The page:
GSMNP… well we all know about this one…… but I keep coming back almost as if I can’t stop myself. Every year, when I am stuck in a bear jam I tell myself…. THAT DOES IT I AM NOT COMING BACK NEXT YEAR….. I’ll see you in October Bill…… I must be under some kind of spell.

    Ozarks….. the drought has been brutal last ear the Buffalo was almost dry where I went and the major color that I have seen the last 2 or 3 years has been Brown. But I am hoping with all the rain we finally received here in Texas and in NW Arkansas the color might be a shining this Fall which I wll check out as I pass through on my way to….. yes that’s right…..GSMNP….SPELL BOUND.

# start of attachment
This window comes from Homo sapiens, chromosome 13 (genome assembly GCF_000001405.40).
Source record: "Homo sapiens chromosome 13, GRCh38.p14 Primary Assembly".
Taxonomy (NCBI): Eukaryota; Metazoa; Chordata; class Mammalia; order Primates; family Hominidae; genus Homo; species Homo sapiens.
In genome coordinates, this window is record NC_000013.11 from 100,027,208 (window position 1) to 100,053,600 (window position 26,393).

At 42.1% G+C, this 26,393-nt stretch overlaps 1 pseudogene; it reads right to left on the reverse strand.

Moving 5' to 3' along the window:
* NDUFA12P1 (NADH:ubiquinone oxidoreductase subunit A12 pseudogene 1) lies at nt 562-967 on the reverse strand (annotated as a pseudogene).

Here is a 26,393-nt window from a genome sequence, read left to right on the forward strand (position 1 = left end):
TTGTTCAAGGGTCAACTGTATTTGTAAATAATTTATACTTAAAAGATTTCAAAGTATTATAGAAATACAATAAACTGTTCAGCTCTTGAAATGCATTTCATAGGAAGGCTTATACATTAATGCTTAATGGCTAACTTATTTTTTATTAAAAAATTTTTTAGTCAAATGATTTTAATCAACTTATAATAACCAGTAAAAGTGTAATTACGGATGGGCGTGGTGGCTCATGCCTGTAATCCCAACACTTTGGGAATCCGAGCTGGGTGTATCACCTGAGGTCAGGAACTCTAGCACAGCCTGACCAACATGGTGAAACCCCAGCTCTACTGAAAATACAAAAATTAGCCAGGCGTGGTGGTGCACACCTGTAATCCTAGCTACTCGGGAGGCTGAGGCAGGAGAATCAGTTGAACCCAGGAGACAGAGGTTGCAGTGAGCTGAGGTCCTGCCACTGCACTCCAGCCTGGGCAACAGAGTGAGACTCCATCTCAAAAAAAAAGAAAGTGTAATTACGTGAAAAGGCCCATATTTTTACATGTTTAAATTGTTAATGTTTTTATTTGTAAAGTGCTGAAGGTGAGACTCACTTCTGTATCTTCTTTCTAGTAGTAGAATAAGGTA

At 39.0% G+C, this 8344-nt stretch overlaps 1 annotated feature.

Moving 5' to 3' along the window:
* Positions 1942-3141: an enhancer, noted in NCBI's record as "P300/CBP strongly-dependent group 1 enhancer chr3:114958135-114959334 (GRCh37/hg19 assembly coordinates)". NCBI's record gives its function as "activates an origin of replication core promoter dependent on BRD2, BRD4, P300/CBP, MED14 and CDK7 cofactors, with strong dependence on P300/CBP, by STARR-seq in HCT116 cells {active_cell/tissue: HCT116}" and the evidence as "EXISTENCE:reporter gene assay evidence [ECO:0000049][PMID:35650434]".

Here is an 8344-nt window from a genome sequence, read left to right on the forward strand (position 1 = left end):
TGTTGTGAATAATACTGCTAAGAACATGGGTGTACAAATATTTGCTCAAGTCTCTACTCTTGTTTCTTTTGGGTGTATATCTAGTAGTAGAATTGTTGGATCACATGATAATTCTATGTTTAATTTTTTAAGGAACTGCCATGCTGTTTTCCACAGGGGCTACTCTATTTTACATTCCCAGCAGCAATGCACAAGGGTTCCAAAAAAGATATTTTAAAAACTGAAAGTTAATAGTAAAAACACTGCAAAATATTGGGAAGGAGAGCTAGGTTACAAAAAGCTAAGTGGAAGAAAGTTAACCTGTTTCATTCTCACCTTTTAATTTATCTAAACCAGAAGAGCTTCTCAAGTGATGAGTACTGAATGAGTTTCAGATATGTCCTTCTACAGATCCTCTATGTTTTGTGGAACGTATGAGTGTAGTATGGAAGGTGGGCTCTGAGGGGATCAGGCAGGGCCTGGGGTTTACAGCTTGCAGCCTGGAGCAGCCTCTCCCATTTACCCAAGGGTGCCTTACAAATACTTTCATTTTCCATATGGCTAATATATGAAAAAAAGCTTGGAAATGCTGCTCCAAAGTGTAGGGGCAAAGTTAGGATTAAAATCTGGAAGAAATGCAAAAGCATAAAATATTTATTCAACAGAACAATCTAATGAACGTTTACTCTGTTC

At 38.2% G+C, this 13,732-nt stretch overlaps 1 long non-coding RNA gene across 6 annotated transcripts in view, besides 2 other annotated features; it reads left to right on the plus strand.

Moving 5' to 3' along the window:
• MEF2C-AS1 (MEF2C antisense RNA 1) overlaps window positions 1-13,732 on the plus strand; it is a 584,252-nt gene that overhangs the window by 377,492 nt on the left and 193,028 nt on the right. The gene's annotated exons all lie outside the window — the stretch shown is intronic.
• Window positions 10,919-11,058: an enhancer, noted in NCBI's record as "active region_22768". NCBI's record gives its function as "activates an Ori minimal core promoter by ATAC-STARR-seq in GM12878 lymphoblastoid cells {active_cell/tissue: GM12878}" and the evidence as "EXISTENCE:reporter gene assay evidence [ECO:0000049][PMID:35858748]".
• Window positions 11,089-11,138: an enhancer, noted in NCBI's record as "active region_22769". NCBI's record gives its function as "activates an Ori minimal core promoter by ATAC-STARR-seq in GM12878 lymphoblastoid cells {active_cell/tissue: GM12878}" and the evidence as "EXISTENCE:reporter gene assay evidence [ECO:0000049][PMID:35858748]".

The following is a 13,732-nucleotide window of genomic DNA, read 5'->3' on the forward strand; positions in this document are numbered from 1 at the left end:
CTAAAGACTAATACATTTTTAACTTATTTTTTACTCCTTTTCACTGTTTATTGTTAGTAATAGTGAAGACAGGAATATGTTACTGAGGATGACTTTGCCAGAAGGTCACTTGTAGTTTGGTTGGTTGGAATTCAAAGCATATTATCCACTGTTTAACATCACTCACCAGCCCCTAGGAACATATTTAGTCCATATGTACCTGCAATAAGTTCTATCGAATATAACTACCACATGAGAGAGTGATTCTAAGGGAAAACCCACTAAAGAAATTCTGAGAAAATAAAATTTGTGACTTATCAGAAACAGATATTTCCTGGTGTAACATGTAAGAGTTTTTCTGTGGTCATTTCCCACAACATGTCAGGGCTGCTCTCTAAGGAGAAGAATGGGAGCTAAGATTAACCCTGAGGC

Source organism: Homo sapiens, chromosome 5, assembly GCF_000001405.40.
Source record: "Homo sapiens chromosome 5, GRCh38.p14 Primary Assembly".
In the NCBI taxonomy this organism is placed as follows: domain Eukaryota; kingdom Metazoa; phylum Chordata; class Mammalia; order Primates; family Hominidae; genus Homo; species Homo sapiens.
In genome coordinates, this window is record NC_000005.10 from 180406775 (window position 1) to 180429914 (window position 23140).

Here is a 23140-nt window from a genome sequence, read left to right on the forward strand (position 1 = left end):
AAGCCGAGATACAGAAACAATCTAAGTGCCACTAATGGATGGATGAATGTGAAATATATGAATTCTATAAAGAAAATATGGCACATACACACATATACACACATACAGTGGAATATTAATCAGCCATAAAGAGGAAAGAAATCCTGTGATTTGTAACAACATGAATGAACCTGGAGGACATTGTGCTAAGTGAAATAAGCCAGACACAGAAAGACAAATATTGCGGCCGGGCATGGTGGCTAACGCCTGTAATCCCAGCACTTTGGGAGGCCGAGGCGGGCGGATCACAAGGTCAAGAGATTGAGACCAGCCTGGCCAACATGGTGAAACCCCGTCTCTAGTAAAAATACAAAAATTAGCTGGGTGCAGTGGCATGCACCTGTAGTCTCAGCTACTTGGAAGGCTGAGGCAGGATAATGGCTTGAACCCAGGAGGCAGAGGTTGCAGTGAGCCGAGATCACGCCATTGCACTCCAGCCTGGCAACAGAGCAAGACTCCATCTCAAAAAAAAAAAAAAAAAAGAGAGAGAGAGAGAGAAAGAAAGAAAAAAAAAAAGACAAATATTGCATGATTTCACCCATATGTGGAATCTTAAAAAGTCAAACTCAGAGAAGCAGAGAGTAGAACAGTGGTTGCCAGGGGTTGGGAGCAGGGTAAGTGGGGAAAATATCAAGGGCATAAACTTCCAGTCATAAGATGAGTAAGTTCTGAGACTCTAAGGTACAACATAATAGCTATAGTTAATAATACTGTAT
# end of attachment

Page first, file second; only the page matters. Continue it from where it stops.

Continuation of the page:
7. Bob Jensen says:

    Fyi…that wagon wheel at Bodie was restored a while back

  8. Bob Jensen says:

    Sad about Antelope Canyon…we were at Lower just a few years ago and it was very cheap…in fact a two hour deal for photographers was only $60. My son and I never saw another person, other than our guide, the entire time.

  9. janel says:

    You have hit the nail on the head. Yes….things have changed. I was so stressed when I did Antelope Canyon due to ALL the people, it wasn’t a lot of fun…even though I did get some images I liked…and yes, it was definitely that way at Horseshoe Bend. We are in the Tetons now..and yesterday morning there were probably 30 photographers at the Moulton Barn, before sun up…which actually wasn’t too bad. The people at Maroon Bells this time of year are in the hundreds…..we have LOVED our Parks to death, or so it seems…yet I do know that that Parks are for everyone…it’s a double edged sword. Thank you for posting this. Think of you often and hope you are well…..fondly, Stripes! 🙂